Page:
The salesperson on the floor of the menswear department that has style, a sense of fashion and color coordination, can match a tie with a shirt to your color profile and in the end marks up your custom suit to your precise measurement and fit preferences is priceless.  When wearing that suit, shirt and tie at your daughter’s wedding the emotional connection to the associate, and by extension the store cannot be more valuable to drive satisfaction, referral and fuel lifetime value growth.

What if the CEO or Owner of a business has a passion for giving back to the world, saving our planet and their motivation is not to make more money, but to do good?  Doing what comes naturally, that is part of the business culture inspired by a true lover of the outdoors and fly fishing.  This is what Yvon Chouinard is all about.  All Patagonia employees are inspired by Mr. Chouinard and the standards of giving that he consistently leads by example year over year.  Most recently raising $10 million in 17 days to save the planet so is there any doubt that wearing Patagonia branded merchandise represents a statement that goes beyond fashion?

In the end, emotional loyalty can indeed motivate a consumer to visit a website, store and importantly influence lifetime value growth potential.  To the extent that emotional loyalty can be a factor in brand or store or service company choice, it has the potential to lessen reliance on promotional offers, discounts, dollar off incentives – thus helping contribute to better margin on goods sold and business profit results.  Some brands or products or services have it inherent in their DNA, others can aspire to it and build plans to attain it.  What about your business?  What can you do to earn the love of your customers?  What can you do to further invest in your company to transform your associates into better brand ambassadors to engender long-lasting love?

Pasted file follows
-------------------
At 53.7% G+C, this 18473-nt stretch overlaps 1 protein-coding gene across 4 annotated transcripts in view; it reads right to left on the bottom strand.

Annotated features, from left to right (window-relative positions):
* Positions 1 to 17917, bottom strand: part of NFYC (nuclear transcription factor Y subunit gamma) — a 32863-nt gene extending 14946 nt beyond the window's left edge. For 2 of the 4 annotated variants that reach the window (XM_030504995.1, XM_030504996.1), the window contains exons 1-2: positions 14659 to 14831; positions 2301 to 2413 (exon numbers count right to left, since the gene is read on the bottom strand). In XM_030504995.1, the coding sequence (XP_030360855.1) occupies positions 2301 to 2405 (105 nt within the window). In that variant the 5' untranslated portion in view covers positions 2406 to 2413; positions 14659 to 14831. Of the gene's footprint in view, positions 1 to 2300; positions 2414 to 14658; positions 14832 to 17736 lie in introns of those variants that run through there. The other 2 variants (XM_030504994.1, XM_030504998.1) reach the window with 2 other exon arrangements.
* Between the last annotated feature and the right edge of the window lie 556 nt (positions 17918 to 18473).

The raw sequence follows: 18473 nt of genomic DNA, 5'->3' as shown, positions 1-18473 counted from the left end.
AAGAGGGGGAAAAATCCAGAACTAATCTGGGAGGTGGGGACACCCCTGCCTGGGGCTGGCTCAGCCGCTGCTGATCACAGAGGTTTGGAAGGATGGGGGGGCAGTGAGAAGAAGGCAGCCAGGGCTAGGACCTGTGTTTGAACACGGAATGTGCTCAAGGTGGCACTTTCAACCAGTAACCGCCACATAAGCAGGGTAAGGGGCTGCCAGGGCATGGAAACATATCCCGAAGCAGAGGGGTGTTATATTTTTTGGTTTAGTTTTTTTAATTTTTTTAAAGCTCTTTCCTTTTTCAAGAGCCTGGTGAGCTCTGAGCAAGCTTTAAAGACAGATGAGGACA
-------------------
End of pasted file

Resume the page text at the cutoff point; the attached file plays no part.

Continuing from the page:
David Slavick, Co-founder and Partner at Ascendant LoyaltyDavid is a world class expert at CRM/Loyalty business case development, program design/strategy, and global technology assessments. He has designed some of the largest, most successful loyalty programs in the retail, restaurant & hospitality, department store, and eCommerce sectors.  https://www.linkedin.com/in/davidaslavick/  

Photo by Birmingham Museums Trust on Unsplash